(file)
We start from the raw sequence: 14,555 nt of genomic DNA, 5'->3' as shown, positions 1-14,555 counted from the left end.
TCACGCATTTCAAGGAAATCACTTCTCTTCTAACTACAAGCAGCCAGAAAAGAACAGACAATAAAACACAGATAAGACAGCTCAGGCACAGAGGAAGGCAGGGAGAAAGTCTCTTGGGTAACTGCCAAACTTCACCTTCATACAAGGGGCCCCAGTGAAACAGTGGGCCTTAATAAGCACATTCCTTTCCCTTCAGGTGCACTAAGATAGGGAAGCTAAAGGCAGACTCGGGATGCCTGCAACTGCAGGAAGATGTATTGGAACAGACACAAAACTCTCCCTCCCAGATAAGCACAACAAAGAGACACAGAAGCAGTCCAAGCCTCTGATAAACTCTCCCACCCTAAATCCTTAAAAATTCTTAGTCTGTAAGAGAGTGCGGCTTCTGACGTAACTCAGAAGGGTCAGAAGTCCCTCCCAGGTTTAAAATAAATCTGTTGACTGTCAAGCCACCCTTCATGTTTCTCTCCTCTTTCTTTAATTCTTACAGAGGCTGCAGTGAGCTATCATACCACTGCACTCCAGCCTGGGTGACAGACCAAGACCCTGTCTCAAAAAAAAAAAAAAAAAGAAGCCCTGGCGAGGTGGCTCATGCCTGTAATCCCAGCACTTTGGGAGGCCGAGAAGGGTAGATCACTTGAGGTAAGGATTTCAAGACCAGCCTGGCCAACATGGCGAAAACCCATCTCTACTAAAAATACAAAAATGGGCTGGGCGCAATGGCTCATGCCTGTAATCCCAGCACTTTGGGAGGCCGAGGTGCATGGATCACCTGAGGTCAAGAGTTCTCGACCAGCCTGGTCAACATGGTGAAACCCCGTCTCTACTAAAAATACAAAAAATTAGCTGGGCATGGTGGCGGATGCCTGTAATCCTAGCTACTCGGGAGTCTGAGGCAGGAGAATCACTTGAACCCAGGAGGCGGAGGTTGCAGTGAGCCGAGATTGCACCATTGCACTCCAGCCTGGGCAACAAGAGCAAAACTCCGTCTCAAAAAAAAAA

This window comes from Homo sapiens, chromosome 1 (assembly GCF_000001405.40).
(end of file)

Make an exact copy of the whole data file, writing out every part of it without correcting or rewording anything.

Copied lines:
We start from the raw sequence: 14,555 nt of genomic DNA, 5'->3' as shown, positions 1-14,555 counted from the left end.
TCACGCATTTCAAGGAAATCACTTCTCTTCTAACTACAAGCAGCCAGAAAAGAACAGACAATAAAACACAGATAAGACAGCTCAGGCACAGAGGAAGGCAGGGAGAAAGTCTCTTGGGTAACTGCCAAACTTCACCTTCATACAAGGGGCCCCAGTGAAACAGTGGGCCTTAATAAGCACATTCCTTTCCCTTCAGGTGCACTAAGATAGGGAAGCTAAAGGCAGACTCGGGATGCCTGCAACTGCAGGAAGATGTATTGGAACAGACACAAAACTCTCCCTCCCAGATAAGCACAACAAAGAGACACAGAAGCAGTCCAAGCCTCTGATAAACTCTCCCACCCTAAATCCTTAAAAATTCTTAGTCTGTAAGAGAGTGCGGCTTCTGACGTAACTCAGAAGGGTCAGAAGTCCCTCCCAGGTTTAAAATAAATCTGTTGACTGTCAAGCCACCCTTCATGTTTCTCTCCTCTTTCTTTAATTCTTACAGAGGCTGCAGTGAGCTATCATACCACTGCACTCCAGCCTGGGTGACAGACCAAGACCCTGTCTCAAAAAAAAAAAAAAAAAGAAGCCCTGGCGAGGTGGCTCATGCCTGTAATCCCAGCACTTTGGGAGGCCGAGAAGGGTAGATCACTTGAGGTAAGGATTTCAAGACCAGCCTGGCCAACATGGCGAAAACCCATCTCTACTAAAAATACAAAAATGGGCTGGGCGCAATGGCTCATGCCTGTAATCCCAGCACTTTGGGAGGCCGAGGTGCATGGATCACCTGAGGTCAAGAGTTCTCGACCAGCCTGGTCAACATGGTGAAACCCCGTCTCTACTAAAAATACAAAAAATTAGCTGGGCATGGTGGCGGATGCCTGTAATCCTAGCTACTCGGGAGTCTGAGGCAGGAGAATCACTTGAACCCAGGAGGCGGAGGTTGCAGTGAGCCGAGATTGCACCATTGCACTCCAGCCTGGGCAACAAGAGCAAAACTCCGTCTCAAAAAAAAAA

This window comes from Homo sapiens, chromosome 1 (assembly GCF_000001405.40).